Forum for Science, Industry and Business

Sponsored by:     3M 
Search our Site:

 

New smart coating could make oil-spill cleanup faster and more efficient

14.05.2014

In the wake of recent off-shore oil spills, and with the growing popularity of "fracking" — in which water is used to release oil and gas from shale — there's a need for easy, quick ways to separate oil and water.

Now, scientists have developed coatings that can do just that. Their report on the materials, which also could stop surfaces from getting foggy and dirty, appears in ACS Applied Materials & Interfaces.

J.P.S. Badyal and colleagues point out that oil-spill cleanup crews often use absorbents, like clays, straw and wool to sop up oil, but these materials aren't very efficient because they also sop up a lot of water. Extra steps and equipment also are needed to remove the oil from the absorbent, which is difficult to do on a ship.

Recently, researchers have turned their attention to new smart materials called "oleophobic-hydrophilic" coatings that instead let the water through and repel the oil.

However, the films that have been reported so far take several minutes to do the separation, are complicated to make or aren't very good at repelling oil. So, Badyal's team set out to improve these materials.

They developed oleophobic-hydrophilic coatings that they applied to pieces of metal mesh, just like what's used in screen doors. When they poured an oil-water mixture onto it, the water dripped through into the container below, while the oil remained perched atop the mesh surface.

Then, they simply tilted the mesh so the oil went into another container. The separation was instantaneous and more efficient than existing films, and it only took one step to make the coating. The team also demonstrated that it could serve as an anti-fogging and self-cleaning film.

###

The authors acknowledge funding from the Engineering and Physical Sciences Research Council.

The American Chemical Society is a nonprofit organization chartered by the U.S. Congress. With more than 161,000 members, ACS is the world's largest scientific society and a global leader in providing access to chemistry-related research through its multiple databases, peer-reviewed journals and scientific conferences. Its main offices are in Washington, D.C., and Columbus, Ohio.

To automatically receive news releases from the American Chemical Society, contact newsroom@acs.org.

Follow us: Twitter Facebook

Michael Bernstein | Eurek Alert!

Further reports about: ACS Interfaces anti-fogging coatings coating materials mixture oil-spill cleanup surfaces

More articles from Materials Sciences:

nachricht Controlling phase changes in solids
29.07.2015 | ICFO-The Institute of Photonic Sciences

nachricht Smart Hydrogel Coating Creates “Stick-slip” Control of Capillary Action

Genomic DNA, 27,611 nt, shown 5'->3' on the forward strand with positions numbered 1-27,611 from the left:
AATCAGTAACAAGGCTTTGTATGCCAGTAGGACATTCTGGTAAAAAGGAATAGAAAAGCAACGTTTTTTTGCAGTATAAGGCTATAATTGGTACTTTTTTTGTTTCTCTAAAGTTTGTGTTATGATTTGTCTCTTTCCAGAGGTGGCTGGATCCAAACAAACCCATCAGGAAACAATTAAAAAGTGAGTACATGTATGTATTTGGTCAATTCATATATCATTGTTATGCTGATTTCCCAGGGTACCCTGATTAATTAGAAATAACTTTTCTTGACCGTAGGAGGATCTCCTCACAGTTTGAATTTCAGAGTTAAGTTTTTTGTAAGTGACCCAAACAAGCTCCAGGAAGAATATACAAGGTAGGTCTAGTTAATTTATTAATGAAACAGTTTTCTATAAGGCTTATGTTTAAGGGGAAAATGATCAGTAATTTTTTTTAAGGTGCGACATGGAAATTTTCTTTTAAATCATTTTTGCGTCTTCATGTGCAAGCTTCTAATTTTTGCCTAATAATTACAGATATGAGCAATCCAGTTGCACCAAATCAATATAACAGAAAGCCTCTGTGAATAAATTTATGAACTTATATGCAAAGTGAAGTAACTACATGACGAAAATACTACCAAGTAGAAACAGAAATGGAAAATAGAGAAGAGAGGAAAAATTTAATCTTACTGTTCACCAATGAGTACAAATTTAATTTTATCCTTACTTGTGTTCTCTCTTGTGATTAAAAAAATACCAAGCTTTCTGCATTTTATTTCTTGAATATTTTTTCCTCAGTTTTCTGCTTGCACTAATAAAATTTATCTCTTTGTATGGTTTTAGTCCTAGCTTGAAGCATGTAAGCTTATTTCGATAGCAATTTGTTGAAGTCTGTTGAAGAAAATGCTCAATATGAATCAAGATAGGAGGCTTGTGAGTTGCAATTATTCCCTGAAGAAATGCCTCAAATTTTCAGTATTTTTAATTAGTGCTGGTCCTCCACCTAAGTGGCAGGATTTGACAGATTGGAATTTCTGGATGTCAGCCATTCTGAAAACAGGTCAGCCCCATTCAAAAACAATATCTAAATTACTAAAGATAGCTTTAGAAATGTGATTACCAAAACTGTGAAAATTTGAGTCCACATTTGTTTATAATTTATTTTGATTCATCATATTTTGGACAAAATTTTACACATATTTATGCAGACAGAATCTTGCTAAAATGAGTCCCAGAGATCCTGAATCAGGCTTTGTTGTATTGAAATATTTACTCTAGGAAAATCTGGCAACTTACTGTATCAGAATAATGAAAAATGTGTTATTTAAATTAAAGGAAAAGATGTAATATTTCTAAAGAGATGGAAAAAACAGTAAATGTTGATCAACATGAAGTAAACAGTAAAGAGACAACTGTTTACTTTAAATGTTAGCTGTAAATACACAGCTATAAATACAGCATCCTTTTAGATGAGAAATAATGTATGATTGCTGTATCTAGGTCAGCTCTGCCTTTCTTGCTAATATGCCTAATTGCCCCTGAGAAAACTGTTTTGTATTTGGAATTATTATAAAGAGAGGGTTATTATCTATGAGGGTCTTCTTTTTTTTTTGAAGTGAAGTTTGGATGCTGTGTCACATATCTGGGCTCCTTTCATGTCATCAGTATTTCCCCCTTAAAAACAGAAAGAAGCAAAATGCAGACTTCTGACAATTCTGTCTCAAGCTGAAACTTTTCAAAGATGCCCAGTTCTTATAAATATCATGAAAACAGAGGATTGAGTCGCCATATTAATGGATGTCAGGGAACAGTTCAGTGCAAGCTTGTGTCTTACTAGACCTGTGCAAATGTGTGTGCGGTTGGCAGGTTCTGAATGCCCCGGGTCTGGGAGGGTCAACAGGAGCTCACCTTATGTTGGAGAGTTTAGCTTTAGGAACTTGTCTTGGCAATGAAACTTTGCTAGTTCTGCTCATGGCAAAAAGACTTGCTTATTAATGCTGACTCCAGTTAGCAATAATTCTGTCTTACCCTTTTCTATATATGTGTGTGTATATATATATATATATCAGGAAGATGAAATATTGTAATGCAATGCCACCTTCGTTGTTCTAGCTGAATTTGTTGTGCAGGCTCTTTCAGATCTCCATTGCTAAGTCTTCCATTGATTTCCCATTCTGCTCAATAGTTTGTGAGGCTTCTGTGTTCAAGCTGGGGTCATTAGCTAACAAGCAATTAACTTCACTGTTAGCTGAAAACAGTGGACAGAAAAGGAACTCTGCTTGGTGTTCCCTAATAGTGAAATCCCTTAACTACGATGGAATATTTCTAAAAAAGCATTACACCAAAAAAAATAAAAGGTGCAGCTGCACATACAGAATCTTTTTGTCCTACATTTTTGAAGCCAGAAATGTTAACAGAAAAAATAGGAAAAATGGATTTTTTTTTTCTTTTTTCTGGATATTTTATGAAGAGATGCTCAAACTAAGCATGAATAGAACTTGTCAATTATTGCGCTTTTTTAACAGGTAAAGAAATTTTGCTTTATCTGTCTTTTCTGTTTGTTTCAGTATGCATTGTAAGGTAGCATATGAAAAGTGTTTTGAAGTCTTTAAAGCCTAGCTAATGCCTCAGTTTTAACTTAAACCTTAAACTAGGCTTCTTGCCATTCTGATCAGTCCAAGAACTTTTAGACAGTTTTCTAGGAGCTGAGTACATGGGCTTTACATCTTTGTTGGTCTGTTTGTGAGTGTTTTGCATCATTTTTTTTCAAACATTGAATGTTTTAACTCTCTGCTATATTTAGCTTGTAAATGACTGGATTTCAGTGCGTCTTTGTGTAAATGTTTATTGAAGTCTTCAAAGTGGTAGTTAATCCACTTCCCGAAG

28.07.2015 | Georgia Institute of Technology

All articles from Materials Sciences >>>

The most recent press releases about innovation >>>

Die letzten 5 Focus-News des innovations-reports im Überblick:

Im Focus: Quantum Matter Stuck in Unrest

Using ultracold atoms trapped in light crystals, scientists from the MPQ, LMU, and the Weizmann Institute observe a novel state of matter that never thermalizes.

What happens if one mixes cold and hot water? After some initial dynamics, one is left with lukewarm water—the system has thermalized to a new thermal...

Im Focus: On the crest of the wave: Electronics on a time scale shorter than a cycle of light

Physicists from Regensburg and Marburg, Germany have succeeded in taking a slow-motion movie of speeding electrons in a solid driven by a strong light wave. In the process, they have unraveled a novel quantum phenomenon, which will be reported in the forthcoming edition of Nature.

The advent of ever faster electronics featuring clock rates up to the multiple-gigahertz range has revolutionized our day-to-day life. Researchers and...

Im Focus: Superfast fluorescence sets new speed record

Plasmonic device has speed and efficiency to serve optical computers

Researchers have developed an ultrafast light-emitting device that can flip on and off 90 billion times a second and could form the basis of optical computing.

Im Focus: Unlocking the rice immune system

Joint BioEnergy Institute study identifies bacterial protein that is key to protecting rice against bacterial blight

A bacterial signal that when recognized by rice plants enables the plants to resist a devastating blight disease has been identified by a multi-national team...

Im Focus: Smarter window materials can control light and energy

Researchers in the Cockrell School of Engineering at The University of Texas at Austin are one step closer to delivering smart windows with a new level of energy efficiency, engineering materials that allow windows to reveal light without transferring heat and, conversely, to block light while allowing heat transmission, as described in two new research papers.

By allowing indoor occupants to more precisely control the energy and sunlight passing through a window, the new materials could significantly reduce costs for...

All Focus news of the innovation-report >>>

Anzeige

Anzeige

Event News

3rd Euro Bio-inspired - International Conference and Exhibition on Bio-inspired Materials

23.07.2015 | Event News

Clash of Realities – International Conference on the Art, Technology and Theory of Digital Games

10.07.2015 | Event News

World Conference on Regenerative Medicine in Leipzig: Last chance to submit abstracts until 2 July

25.06.2015 | Event News

 
Latest News

Tool making and additive technology exhibition: Fraunhofer IPT at Formnext

31.07.2015 | Trade Fair News

First Siemens-built Thameslink train arrives in London

31.07.2015 | Transportation and Logistics

California 'rain debt' equal to average full year of precipitation

31.07.2015 | Physics and Astronomy

VideoLinks
B2B-VideoLinks
More VideoLinks >>>